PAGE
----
Could the world see $100 per oil barrel again?
Baku, Azerbaijan, Jan. 7
British radio station Share Radio had a Q&A with oil markets expert, Trend Agency's deputy director, Vagif Sharifov, about the situation in the oil market and its influence on the world countries' economies.
How are the oil markets doing this morning (including price)?
Most of the oil expert society now follows the message 'Welcome to the return of normal oil prices'. It comes from the continuously declining oil prices, month by month, without any visible limits. So February futures for the WTI stand at $47 per barrel, while Brent is at $50. Brent prices fell below the five-year average in early September and slipped well below the five-year range in November and December. WTI prices have been below the five-year average since early October and below the five year-range since early November.
Crude oil prices fell sharply in Q4 2014 as robust global production exceeded demand. After reaching monthly peaks of $112 per barrel and $105 per barrel in June, Brent and WTI fell to $62 and $59 in December.
Does the drop in oil price help the world economy or any country's economy?
It helps the US, at least because of declining of gasoline prices. These days the average gasoline prices in the US have fallen below $2 per gallon in most parts of the country. That obviously has boosted the U.S. car sales.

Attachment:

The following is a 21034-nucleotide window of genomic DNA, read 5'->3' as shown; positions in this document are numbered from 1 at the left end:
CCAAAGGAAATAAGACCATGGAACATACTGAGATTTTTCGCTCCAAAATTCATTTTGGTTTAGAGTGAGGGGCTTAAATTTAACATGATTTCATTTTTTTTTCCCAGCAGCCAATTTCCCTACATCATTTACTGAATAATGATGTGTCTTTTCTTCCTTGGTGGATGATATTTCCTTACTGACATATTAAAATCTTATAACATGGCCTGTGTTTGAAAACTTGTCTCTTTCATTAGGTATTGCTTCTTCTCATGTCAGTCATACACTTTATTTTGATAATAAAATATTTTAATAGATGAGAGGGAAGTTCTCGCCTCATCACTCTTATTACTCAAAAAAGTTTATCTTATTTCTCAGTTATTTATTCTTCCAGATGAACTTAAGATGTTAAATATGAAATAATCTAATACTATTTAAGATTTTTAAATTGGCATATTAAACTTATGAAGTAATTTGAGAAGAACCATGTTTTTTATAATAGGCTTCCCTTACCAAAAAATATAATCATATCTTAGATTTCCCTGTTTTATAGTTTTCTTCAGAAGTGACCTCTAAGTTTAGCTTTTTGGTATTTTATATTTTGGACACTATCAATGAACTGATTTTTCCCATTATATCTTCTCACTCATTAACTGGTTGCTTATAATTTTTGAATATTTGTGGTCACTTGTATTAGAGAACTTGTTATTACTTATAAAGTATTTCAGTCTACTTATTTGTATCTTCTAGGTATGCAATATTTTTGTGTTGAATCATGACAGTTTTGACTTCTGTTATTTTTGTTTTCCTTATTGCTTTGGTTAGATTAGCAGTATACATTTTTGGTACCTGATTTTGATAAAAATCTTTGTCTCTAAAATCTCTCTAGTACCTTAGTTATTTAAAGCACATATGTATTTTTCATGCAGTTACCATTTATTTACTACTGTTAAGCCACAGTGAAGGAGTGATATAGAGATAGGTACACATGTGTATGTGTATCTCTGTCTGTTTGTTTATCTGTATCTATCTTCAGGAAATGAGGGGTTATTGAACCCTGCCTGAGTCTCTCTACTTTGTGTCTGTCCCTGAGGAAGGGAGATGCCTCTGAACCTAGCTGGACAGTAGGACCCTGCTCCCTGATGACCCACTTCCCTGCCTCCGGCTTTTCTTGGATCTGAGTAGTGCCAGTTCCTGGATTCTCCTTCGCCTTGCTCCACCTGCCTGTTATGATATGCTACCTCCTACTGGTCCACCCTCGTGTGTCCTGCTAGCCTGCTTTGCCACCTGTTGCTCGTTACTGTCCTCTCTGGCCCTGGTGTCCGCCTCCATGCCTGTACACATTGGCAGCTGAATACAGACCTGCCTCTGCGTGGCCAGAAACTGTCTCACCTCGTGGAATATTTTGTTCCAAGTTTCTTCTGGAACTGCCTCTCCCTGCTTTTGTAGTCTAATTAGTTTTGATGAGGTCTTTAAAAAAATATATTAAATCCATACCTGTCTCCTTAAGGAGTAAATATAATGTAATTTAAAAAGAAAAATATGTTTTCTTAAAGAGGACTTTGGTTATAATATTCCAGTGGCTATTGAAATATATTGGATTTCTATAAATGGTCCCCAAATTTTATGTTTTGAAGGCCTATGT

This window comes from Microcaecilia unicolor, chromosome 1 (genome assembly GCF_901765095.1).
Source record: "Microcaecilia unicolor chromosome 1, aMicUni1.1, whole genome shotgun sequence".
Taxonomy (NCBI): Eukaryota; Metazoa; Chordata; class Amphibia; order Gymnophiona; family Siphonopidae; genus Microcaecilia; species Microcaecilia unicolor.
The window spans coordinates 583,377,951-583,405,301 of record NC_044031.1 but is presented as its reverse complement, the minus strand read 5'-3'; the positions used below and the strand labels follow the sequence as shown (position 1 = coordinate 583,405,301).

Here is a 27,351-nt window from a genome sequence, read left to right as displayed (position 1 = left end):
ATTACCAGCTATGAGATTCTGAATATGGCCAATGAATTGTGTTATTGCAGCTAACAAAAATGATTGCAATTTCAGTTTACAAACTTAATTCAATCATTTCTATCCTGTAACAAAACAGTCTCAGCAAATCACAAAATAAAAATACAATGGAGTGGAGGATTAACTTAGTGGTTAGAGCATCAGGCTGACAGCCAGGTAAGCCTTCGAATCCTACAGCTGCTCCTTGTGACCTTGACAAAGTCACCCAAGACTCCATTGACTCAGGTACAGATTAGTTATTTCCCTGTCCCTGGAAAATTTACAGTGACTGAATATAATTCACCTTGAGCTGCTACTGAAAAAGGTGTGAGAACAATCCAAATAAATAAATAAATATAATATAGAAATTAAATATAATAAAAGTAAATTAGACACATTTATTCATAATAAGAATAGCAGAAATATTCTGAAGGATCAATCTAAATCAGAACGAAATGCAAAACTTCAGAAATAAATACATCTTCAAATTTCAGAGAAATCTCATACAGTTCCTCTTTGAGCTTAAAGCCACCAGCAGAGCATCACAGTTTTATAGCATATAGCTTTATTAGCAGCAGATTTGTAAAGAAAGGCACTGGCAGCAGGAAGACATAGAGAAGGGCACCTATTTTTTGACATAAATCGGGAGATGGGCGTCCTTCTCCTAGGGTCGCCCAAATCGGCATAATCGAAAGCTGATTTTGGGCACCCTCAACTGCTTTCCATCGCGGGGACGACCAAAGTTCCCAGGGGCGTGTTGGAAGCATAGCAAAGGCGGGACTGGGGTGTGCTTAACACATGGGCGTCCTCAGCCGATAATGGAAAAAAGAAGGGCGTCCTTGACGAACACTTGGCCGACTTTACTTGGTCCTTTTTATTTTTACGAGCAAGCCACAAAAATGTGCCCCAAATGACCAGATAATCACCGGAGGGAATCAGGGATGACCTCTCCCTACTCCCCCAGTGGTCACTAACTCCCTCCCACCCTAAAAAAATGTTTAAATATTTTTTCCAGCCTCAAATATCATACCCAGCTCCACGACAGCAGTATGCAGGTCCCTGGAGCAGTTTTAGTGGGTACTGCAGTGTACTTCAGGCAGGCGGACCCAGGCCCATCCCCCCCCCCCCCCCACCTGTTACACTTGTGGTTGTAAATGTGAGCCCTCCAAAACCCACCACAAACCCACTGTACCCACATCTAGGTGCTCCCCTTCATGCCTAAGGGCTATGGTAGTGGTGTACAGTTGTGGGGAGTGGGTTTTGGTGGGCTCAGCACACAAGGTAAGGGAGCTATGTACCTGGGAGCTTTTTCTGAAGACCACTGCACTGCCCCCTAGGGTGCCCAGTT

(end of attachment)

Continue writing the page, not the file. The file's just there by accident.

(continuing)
During this year the US will be the only country which plans to increase oil supplies more than other world countries. The US will increase the supply of oil by 7 percent to almost 15 million barrels per day, when all the other producers will increase it in average by 1 percent, while many producers will decrease them slightly.
So the share of US oil in the world balance of oil is going to be exceeded 16 percent in 2015 compared to 15 percent in 2014.
How low could oil prices go and what if they fall to $40 per barrel?
Ali al Naimi, the oil minister of Saudi Arabia - a huge oil producer itself, said that the world may never see $100 per oil barrel again. He said it is not in the interest of OPEC producers to cut their production, whatever the price is. He thinks it is irrelevant to cut the production, whether the price goes down to $40 or even $20.
But the analysts of British economic research and consulting company Capital Economics said in one of their reports that each $10 per barrel fall in oil prices represents a transfer of annual income of around $330 billion from oil producers to oil consumers.
However they think it is likely that euro-zone inflation will turn negative in the coming months, and $40 oil would pretty much guarantee that result.